A community approach to graffiti in the Bogside has seen a number of young people turn their hands to a more positive form of art while showing their solidarity with the people of Gaza.
Young people from the Youth First group worked under the guidance of local artist Declan McLaughlin on the mural which is currently on display at Free Derry Corner. Clare Maguire, Youth First Project Co ordinator says it’s a fantastic achievement for the young people from the area who were involved.
“The idea was really born out of young people spray painting on gable walls around the area. They were trying to show their support for the people of Gaza but some of the language used wasn’t taking into account the other people in the area so what we tried to do was channel that energy and sentiment into a major piece of artwork and that’s where the mural came from.
“The young people involved are all between the ages of 12 and 16 and they’re highly politicised. They were fully aware of the dynamics of the struggle in Gaza and the similarity between there and here.
“They have real empathy for the people of Gaza and had attended local rallies and they wanted to get their feelings across in the mural.”
Artist Declan McLaughlin said the teenagers deserved full credit for their commitment to the project.
“Really, they put in all the hard work and they should get full recognition for that. Their awareness had increased again after the latest trouble in Gaza and they wanted to express that in some way here in their local community so we suggested doing that in a positive way. They put so much work into the mural and it’s something they can really be proud of.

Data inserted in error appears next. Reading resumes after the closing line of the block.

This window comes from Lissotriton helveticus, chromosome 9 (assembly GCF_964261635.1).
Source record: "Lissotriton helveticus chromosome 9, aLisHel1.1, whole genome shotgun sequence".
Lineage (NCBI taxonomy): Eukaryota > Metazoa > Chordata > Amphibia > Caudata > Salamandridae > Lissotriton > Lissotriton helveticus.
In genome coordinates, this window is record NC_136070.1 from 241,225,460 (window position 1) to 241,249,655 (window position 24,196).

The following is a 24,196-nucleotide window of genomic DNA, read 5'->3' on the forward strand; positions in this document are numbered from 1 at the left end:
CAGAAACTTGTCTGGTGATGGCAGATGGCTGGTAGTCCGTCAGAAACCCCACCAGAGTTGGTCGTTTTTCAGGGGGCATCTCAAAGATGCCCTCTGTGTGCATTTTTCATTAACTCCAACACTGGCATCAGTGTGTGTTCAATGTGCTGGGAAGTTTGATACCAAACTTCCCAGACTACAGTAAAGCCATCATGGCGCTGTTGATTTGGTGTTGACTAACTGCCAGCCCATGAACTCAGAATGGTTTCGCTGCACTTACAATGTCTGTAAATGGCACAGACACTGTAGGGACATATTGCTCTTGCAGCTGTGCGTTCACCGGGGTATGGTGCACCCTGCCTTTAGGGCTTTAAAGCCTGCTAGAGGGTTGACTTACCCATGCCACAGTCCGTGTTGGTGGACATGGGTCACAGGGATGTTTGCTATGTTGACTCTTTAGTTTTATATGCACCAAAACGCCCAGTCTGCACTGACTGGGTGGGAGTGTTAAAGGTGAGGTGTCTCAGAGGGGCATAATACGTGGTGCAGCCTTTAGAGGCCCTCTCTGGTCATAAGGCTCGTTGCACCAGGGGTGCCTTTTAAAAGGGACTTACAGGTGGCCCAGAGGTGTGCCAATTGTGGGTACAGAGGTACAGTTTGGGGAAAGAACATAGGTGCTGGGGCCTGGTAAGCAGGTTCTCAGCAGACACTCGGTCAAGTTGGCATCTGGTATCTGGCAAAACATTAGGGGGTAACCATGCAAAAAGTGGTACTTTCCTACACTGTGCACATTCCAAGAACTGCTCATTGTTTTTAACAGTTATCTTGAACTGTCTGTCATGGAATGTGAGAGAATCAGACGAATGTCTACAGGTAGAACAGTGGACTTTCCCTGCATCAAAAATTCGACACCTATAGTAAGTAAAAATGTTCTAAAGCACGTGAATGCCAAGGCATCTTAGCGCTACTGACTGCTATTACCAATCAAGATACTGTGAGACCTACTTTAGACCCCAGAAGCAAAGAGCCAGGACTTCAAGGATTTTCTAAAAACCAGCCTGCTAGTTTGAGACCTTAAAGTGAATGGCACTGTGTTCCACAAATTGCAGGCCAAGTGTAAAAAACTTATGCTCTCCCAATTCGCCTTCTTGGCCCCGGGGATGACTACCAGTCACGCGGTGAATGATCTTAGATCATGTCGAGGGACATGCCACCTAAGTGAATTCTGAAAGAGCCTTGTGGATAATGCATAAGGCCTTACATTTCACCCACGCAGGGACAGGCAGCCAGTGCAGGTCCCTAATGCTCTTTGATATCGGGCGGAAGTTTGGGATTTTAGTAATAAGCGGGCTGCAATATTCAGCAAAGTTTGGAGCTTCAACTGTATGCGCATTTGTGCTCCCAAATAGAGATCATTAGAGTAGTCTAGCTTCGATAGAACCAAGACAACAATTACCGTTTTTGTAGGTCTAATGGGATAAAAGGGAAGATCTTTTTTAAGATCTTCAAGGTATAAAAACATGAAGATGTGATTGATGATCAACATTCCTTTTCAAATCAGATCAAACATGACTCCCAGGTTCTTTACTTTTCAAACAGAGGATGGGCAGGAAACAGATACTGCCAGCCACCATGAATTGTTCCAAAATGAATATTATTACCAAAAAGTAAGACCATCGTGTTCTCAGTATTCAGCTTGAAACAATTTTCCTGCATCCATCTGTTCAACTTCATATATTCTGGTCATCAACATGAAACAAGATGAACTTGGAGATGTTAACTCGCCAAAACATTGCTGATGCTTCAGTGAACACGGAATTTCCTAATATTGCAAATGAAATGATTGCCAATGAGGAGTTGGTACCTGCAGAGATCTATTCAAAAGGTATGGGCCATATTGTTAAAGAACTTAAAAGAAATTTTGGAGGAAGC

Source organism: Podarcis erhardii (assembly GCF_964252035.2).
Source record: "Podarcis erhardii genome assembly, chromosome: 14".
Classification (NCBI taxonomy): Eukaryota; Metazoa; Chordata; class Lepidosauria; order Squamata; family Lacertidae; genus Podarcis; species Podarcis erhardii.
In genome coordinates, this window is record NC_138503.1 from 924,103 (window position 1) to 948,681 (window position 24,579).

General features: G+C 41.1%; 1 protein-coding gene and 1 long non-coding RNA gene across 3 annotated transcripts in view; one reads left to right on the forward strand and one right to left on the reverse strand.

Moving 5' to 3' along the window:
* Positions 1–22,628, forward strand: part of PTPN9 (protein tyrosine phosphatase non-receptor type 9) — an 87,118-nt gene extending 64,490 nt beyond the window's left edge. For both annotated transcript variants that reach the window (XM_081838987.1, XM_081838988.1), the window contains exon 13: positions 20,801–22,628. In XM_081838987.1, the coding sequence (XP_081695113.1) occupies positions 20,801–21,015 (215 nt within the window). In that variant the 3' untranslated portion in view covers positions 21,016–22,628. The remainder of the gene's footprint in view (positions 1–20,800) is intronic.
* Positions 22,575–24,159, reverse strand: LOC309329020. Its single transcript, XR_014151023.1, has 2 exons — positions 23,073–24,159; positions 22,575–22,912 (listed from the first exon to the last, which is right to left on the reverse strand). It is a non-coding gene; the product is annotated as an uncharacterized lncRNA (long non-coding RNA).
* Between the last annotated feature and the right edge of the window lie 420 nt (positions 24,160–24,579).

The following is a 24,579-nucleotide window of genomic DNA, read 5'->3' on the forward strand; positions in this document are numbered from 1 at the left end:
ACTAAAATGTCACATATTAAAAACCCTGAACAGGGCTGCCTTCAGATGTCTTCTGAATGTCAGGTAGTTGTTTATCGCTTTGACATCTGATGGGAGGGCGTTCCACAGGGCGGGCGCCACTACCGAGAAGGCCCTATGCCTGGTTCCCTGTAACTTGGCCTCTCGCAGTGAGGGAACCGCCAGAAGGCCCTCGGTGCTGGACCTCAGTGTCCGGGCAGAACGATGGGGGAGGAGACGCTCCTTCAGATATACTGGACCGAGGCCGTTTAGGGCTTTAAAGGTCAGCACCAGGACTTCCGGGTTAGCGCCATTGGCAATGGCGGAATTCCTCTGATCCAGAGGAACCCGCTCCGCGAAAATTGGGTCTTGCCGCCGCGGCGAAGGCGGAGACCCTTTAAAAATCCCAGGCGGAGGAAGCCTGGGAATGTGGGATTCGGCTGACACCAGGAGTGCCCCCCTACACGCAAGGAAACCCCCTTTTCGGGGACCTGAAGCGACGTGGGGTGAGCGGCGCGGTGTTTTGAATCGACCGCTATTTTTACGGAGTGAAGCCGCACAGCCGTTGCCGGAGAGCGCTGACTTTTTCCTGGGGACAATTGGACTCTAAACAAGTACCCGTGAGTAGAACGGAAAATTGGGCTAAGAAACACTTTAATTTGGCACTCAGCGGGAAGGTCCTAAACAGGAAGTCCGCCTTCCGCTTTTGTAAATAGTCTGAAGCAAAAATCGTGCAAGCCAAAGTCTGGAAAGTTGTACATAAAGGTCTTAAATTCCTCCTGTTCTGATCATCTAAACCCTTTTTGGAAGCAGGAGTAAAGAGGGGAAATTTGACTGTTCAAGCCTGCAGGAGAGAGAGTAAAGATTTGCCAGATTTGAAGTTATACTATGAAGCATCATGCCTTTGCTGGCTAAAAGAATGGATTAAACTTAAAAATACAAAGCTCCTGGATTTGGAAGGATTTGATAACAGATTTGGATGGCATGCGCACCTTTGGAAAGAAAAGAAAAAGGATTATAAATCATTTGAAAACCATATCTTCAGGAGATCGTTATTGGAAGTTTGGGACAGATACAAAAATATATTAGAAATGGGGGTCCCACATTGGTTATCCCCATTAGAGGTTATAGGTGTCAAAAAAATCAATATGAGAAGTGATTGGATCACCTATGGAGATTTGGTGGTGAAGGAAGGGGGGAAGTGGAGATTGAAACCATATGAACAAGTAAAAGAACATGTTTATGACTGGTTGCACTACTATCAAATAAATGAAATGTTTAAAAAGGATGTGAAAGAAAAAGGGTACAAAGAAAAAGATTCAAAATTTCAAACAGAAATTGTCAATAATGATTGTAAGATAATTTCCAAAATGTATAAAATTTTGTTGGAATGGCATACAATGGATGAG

“A lot of the time, young people don’t get the recognition they deserve and we’re delighted that this piece of work is in such a prominent position.”
Criomthann O’Kane, one of the teenagers involved, says he’s proud of the finished result.
“My brother told me about what was going on in Gaza and I wanted to do something that would show what we thought about it. The stories he told me stayed with me. We’re all proud of the mural and the fact that we can say it was something we did ourselves. There’s plenty of space around here for other artwork and the next thing we’re hoping to work on is something to mark the 125th anniversary of Celtic.”
Colm Barton, from the Triax Neighbourhood Management team who were heavily involved in the project said:
“This is an example of what can be achieved when we work together with the young people. Most importantly, at the end of this, as well as having a fantastic piece of art we’ve noticed a decline in graffiti generally in the area.
“This gives our young people something to be proud of and it’s something we should be celebrating because it’s a positive contribution to the community they all live in.”